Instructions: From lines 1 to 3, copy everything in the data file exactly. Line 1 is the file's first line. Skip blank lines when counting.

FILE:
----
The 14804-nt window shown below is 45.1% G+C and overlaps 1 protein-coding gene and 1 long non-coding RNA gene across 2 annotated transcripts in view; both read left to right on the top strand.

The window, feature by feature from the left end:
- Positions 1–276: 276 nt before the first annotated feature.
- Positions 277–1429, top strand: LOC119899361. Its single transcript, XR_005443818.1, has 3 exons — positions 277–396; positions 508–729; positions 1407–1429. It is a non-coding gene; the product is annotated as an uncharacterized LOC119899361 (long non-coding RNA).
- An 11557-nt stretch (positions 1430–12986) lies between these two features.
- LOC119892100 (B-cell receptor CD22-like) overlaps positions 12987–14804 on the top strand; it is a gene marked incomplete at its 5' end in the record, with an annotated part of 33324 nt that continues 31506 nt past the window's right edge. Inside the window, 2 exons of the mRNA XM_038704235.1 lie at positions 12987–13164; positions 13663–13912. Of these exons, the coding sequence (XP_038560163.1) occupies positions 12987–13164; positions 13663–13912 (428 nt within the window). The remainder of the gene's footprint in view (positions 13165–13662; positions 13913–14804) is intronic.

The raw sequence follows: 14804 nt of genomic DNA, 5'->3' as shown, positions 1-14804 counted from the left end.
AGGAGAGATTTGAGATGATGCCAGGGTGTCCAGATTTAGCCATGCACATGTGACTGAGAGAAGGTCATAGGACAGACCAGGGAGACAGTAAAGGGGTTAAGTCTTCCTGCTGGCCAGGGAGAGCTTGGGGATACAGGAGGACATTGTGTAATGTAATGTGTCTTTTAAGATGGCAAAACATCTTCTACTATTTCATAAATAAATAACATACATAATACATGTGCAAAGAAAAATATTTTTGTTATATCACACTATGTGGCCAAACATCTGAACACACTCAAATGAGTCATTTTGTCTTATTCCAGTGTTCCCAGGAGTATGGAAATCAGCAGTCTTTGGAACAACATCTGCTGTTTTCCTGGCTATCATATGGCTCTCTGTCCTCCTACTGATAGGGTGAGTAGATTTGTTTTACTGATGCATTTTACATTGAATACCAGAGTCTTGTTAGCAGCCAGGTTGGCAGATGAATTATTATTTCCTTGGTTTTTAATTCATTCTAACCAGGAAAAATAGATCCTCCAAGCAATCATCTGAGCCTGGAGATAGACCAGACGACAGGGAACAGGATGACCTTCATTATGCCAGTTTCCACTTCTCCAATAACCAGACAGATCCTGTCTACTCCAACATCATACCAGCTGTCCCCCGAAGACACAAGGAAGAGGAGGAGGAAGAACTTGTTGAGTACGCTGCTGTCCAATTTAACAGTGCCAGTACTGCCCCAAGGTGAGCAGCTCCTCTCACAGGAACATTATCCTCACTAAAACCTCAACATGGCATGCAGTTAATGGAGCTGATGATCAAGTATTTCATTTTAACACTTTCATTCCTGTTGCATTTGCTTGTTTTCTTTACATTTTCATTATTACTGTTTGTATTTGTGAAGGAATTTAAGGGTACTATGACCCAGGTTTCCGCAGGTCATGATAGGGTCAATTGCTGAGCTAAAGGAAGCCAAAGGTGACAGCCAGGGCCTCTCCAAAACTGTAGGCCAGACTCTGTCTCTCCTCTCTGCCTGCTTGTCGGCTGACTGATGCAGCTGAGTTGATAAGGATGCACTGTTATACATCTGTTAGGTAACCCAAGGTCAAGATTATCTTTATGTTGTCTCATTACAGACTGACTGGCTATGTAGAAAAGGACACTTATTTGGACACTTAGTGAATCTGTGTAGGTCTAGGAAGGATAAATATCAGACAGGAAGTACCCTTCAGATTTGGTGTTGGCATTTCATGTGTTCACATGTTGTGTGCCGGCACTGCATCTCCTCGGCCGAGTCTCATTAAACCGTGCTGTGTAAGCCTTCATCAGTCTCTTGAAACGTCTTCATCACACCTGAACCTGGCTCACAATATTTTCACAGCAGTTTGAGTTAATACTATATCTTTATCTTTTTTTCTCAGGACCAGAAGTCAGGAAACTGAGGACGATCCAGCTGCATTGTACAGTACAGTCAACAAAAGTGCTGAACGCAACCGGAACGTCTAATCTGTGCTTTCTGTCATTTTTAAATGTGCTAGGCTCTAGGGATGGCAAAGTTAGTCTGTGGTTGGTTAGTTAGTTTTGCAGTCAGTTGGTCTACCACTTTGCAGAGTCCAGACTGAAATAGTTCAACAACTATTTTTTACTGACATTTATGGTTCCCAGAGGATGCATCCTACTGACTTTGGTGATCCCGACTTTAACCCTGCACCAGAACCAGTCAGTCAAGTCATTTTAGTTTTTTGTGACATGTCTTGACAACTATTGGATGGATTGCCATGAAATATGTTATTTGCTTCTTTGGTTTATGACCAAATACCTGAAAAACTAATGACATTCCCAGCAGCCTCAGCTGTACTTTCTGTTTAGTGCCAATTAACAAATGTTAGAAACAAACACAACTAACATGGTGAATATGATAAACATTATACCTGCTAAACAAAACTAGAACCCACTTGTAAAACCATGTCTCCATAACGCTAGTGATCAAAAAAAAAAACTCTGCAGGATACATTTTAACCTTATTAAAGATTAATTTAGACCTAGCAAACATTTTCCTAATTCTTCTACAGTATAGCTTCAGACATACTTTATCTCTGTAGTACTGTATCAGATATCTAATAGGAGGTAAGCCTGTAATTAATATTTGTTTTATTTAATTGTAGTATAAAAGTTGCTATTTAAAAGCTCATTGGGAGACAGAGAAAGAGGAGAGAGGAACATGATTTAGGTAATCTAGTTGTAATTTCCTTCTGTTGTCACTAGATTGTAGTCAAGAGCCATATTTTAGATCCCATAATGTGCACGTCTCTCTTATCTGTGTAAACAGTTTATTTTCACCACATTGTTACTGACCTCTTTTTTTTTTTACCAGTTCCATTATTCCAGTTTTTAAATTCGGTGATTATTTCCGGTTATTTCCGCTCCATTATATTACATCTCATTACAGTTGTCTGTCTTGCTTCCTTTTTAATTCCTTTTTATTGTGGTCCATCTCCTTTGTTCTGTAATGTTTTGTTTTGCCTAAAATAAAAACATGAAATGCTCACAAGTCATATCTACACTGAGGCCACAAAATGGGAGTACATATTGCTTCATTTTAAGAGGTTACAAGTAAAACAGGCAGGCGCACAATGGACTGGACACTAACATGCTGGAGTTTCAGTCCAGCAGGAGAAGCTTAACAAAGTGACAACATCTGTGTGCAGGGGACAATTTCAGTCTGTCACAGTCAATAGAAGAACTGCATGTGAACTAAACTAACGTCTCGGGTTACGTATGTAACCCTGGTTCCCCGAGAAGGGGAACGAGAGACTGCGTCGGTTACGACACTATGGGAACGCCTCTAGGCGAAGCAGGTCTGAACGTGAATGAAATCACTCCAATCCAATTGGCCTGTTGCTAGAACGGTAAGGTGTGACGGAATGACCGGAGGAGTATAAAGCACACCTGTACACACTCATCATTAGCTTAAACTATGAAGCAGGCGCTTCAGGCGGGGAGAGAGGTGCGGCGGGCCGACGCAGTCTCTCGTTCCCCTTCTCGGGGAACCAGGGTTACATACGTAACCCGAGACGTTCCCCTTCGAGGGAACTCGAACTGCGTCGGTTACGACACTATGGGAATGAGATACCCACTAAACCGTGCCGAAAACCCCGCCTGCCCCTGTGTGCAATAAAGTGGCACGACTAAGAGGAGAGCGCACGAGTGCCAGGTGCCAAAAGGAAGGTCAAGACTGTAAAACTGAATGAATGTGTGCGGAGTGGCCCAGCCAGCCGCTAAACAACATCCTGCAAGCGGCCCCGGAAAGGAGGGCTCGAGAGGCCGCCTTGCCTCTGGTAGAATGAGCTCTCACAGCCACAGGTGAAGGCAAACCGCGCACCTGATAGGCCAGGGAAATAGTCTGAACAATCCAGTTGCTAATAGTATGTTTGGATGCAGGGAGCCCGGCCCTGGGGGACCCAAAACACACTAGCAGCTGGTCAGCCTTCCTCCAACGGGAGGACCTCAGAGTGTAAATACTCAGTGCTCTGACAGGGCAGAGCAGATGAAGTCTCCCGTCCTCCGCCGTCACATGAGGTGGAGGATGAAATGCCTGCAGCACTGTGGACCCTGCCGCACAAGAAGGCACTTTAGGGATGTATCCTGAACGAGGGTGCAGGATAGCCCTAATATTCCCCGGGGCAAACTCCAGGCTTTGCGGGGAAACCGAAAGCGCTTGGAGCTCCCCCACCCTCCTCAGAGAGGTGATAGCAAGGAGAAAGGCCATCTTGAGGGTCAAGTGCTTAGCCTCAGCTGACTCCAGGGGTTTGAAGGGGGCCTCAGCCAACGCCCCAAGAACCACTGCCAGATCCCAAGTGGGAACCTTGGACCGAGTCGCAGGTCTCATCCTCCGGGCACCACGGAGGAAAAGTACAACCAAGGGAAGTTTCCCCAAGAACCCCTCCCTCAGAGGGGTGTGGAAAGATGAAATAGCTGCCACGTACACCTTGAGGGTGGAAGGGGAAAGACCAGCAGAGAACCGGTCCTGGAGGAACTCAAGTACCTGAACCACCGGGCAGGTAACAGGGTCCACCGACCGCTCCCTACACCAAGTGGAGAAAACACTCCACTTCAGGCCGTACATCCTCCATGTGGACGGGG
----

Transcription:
The 14804-nt window shown below is 45.1% G+C and overlaps 1 protein-coding gene and 1 long non-coding RNA gene across 2 annotated transcripts in view; both read left to right on the top strand.

The window, feature by feature from the left end:
- Positions 1–276: 276 nt before the first annotated feature.